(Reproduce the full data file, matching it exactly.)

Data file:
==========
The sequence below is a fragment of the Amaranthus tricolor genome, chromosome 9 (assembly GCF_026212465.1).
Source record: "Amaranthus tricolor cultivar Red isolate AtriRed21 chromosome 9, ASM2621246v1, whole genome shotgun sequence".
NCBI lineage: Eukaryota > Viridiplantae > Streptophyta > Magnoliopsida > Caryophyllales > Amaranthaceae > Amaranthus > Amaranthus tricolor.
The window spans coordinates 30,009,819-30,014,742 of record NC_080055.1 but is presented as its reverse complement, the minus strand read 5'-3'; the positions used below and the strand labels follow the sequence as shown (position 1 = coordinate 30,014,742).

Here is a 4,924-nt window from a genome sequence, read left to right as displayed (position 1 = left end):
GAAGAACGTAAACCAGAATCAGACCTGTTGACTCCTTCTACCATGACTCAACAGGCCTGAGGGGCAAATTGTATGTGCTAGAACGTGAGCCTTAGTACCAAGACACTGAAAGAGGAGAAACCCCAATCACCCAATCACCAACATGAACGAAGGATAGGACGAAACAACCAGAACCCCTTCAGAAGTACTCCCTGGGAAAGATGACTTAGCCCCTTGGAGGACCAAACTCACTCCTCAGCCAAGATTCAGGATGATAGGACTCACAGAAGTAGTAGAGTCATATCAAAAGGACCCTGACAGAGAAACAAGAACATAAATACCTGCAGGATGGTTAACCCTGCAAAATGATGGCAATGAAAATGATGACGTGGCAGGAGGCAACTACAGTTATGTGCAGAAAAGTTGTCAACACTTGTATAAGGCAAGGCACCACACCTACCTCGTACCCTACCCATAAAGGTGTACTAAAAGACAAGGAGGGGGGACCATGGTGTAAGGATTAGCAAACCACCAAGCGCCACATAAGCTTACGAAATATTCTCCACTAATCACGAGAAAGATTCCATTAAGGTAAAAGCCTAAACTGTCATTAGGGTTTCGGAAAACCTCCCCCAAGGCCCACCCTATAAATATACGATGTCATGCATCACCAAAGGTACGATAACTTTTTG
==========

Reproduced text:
The sequence below is a fragment of the Amaranthus tricolor genome, chromosome 9 (assembly GCF_026212465.1).
Source record: "Amaranthus tricolor cultivar Red isolate AtriRed21 chromosome 9, ASM2621246v1, whole genome shotgun sequence".
NCBI lineage: Eukaryota > Viridiplantae > Streptophyta > Magnoliopsida > Caryophyllales > Amaranthaceae > Amaranthus > Amaranthus tricolor.
The window spans coordinates 30,009,819-30,014,742 of record NC_080055.1 but is presented as its reverse complement, the minus strand read 5'-3'; the positions used below and the strand labels follow the sequence as shown (position 1 = coordinate 30,014,742).

Here is a 4,924-nt window from a genome sequence, read left to right as displayed (position 1 = left end):
GAAGAACGTAAACCAGAATCAGACCTGTTGACTCCTTCTACCATGACTCAACAGGCCTGAGGGGCAAATTGTATGTGCTAGAACGTGAGCCTTAGTACCAAGACACTGAAAGAGGAGAAACCCCAATCACCCAATCACCAACATGAACGAAGGATAGGACGAAACAACCAGAACCCCTTCAGAAGTACTCCCTGGGAAAGATGACTTAGCCCCTTGGAGGACCAAACTCACTCCTCAGCCAAGATTCAGGATGATAGGACTCACAGAAGTAGTAGAGTCATATCAAAAGGACCCTGACAGAGAAACAAGAACATAAATACCTGCAGGATGGTTAACCCTGCAAAATGATGGCAATGAAAATGATGACGTGGCAGGAGGCAACTACAGTTATGTGCAGAAAAGTTGTCAACACTTGTATAAGGCAAGGCACCACACCTACCTCGTACCCTACCCATAAAGGTGTACTAAAAGACAAGGAGGGGGGACCATGGTGTAAGGATTAGCAAACCACCAAGCGCCACATAAGCTTACGAAATATTCTCCACTAATCACGAGAAAGATTCCATTAAGGTAAAAGCCTAAACTGTCATTAGGGTTTCGGAAAACCTCCCCCAAGGCCCACCCTATAAATATACGATGTCATGCATCACCAAAGGTACGATAACTTTTTG